I think you need to be honest. The 'it wasn't a good match' stuff is only for your benefit. It's so vague it's going to leave her questioning herself.

Imagine if you go to work tomorrow and you boss tells you they have to let you go because you're 'not a good match'....would you honestly accept that?!

The problem is that she has improved on the things you've asked her to improve on. She probably will come up with an answer/reason/promise to do better, but that's because you are being unfair. All this should have been raised in week 3 or 4. Then given a chance to improve. Then replaced with a better model.

Replacing her out of the blue is unfair and if you're in an area with a strong nanny network it will get round. Were you honest with the other nanny when she came for a trial day? I can't imagine any nanny wanting a job in those circumstances!

Give her honest feedback and give her a chance to improve herself for her next employer, you owe her that at least.

(Slightly off topic, but are you always at home? It sounds like you're there a lot. Maybe she's just shy about getting involved when you're there. I'm always sillier, louder and more involved when there are no adults watching! I think lots of nannies are!)

LivingOnTheDancefloor Tue 09-Aug-16 09:18:24

Thanks again for the advice, I am taking it on board.

Blondes My children are 2.5 yo (twins). The previous nannies left because I only hired them for a fixed amount of time, I am self employed and my missions can be anything between 1week and two years, so every time I have to find a new nanny. I believe we are a nice family to work for (biaised opinion, I know!) Previous nannies sometimes come back to work for us if they are available. I meet with a couple of them on weekends as they ask about the children.

In regards to speaking French/English, the advice I received on raising bilingual children was that one person should always speak the same language to them, not switch from one to the other, and ideally you shouldn't talk to them in what is a foreign language to you. If you have other advice/source, I am interested!
It is amazing how quickly children will learn a foreign language. After only weeks they were able to understand a lot, they speak in English as soon as the nanny enters the room, etc. I really don't believe this is an issue here.
The new nanny asked for a list of French words that I thought would be useful for her to learn before starting. This is an example of the proactive attitude I am looking for!

LivingOnTheDancefloor Tue 09-Aug-16 09:27:19

NuffSaidSam I see what you mean in regards to being honest.
The difficulty I have is that there are a lot of small things that I am not happy with, it is not limited to the list I posted above. More examples:
I asked her yesterday if she would be able to cook a meal for the children with an aubergine. She said no, she doesn't know how to cook this veg. I want a nanny who will say "I have never cooked it before but I will look up a recipe online". The children nap for 2.5h, she has plenty of time to do that. No other tasks than cooking during this time.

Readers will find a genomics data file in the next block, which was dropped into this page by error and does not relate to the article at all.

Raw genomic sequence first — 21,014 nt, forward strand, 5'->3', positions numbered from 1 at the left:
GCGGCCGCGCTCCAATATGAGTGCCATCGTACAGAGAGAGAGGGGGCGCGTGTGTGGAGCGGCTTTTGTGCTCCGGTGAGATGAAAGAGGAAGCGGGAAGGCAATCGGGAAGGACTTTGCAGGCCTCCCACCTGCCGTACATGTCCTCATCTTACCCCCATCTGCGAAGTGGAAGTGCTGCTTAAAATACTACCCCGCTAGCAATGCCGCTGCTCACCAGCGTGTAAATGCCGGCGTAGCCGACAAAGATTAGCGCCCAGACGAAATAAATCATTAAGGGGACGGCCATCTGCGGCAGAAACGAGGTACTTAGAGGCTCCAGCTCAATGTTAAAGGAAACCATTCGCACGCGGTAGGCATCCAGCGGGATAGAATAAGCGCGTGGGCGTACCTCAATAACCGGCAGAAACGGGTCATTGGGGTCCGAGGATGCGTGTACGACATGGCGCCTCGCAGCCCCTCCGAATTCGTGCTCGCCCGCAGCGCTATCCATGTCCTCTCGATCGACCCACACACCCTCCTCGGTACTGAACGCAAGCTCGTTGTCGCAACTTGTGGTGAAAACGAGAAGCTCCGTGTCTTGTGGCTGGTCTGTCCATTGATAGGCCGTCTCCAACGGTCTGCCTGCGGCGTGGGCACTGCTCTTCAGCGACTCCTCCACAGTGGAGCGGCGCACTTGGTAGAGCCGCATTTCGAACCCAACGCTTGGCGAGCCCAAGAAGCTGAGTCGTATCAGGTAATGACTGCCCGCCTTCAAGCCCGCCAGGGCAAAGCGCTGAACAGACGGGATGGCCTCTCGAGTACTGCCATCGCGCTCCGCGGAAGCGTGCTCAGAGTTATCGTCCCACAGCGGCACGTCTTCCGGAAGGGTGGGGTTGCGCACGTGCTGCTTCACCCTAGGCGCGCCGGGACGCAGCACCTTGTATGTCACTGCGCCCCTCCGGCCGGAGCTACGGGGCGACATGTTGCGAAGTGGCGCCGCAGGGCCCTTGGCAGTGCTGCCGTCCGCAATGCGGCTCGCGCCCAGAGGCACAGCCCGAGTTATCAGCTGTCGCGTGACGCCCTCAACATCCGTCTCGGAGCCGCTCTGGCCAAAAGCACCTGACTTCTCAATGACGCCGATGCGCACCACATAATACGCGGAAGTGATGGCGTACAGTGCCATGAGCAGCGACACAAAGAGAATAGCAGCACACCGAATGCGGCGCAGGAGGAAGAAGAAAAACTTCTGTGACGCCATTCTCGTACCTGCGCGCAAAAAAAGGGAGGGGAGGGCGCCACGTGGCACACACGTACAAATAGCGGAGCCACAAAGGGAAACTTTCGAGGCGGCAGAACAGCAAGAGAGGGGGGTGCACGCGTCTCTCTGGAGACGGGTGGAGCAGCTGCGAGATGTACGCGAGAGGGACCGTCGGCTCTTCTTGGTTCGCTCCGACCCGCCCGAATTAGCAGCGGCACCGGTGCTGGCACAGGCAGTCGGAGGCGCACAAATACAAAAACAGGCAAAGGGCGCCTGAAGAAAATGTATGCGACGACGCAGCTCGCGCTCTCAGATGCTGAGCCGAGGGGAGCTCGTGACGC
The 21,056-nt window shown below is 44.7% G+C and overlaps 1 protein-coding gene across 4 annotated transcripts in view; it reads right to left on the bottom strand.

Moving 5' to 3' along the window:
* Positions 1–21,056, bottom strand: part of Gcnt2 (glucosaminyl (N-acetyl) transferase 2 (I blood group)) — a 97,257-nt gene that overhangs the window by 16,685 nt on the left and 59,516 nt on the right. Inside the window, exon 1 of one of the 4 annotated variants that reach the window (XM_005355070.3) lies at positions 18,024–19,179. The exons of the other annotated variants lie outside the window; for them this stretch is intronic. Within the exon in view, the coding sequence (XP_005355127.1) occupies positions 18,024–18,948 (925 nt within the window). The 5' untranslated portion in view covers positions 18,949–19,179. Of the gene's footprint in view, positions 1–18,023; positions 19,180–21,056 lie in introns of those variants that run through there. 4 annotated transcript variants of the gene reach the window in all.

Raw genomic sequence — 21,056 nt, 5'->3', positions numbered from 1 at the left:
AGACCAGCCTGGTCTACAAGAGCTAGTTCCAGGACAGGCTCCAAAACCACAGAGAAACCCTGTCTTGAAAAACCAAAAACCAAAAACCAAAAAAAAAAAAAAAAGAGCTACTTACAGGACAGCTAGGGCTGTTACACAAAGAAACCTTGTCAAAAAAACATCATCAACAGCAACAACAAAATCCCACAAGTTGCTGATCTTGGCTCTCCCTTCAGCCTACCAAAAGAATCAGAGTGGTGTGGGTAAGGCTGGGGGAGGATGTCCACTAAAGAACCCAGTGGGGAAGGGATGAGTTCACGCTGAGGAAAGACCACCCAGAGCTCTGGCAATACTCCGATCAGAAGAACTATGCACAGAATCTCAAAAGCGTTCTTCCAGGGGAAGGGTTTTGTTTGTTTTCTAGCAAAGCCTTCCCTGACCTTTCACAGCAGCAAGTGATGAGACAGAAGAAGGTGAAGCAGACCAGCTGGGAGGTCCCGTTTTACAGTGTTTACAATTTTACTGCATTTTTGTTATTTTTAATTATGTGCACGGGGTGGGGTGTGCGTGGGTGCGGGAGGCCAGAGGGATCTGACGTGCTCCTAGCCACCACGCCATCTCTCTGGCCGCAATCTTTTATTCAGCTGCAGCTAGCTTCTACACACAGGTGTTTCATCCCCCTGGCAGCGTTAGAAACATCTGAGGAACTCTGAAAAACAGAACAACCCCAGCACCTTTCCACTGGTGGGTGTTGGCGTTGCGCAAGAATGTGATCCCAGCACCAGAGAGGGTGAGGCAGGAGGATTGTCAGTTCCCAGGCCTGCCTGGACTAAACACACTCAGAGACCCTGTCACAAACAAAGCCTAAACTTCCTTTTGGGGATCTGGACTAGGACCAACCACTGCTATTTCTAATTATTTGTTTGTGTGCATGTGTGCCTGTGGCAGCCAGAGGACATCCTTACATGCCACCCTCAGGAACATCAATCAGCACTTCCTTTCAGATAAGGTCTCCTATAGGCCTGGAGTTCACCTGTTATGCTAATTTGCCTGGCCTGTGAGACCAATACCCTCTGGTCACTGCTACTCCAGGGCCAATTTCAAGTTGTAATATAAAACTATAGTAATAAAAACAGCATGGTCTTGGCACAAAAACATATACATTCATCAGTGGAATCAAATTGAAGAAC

I don't want to let her go just because of a list of issues, I want to let her go because her overall attitude is to do the minimum and take the easy route. But if I say that, is it really constructive criticism? Or will she just take it as a personal attack?

I work from home (but never come out of the office when the children are in/awake), I told her multiple times that I don't mind the noise at all.

Karoleann Tue 09-Aug-16 10:15:27

IMO she sounds a bit useless and I think you've done the right thing to jump at getting a better nanny.

I must say that the only nanny I ever sacked I did by email (but then her child had broken a very very expensive clock and I was furious). She didn't have our keys either.

I've had to sack people at work, but that's usually done in a very controlled environment, with other people in attendance. But you could use a similar method, i.e. mention that unfortunately she's failed to pass her probation period.
Then mention something positive, such as you felt the children were safe with her, but that you don't feel that the amount and quality of interaction between her and your children is as good as it should. I wouldn't mention all the little things individually.

Then mention the paid notice period and ask for the keys back.

Hope the new nanny is better.

NuffSaidSam Tue 09-Aug-16 21:55:50

'I want to let her go because her overall attitude is to do the minimum and take the easy route.'

That is better than saying 'we're not a good match'. I would give a few examples, and then more if she asks for them.

Whether she will take it as constructive criticism or a personal attack is dependent on her personality. Some people are good at introspection and can take and process criticism well, others will never, ever accept they aren't perfect! There is nothing you can really do about that though. You just need to do the right thing from your end, which is give her some constructive feedback.

As Karo says, constructive feedback will include the good things as well. Tell her what she does well and tell what you didn't like. How she processes that information is out of your hands.

It may be that the working from home thing didn't work for her. It doesn't work for me. She just needs to realise that about herself and pick a different job next time. Or she might just be lazy and rubbish...who knows!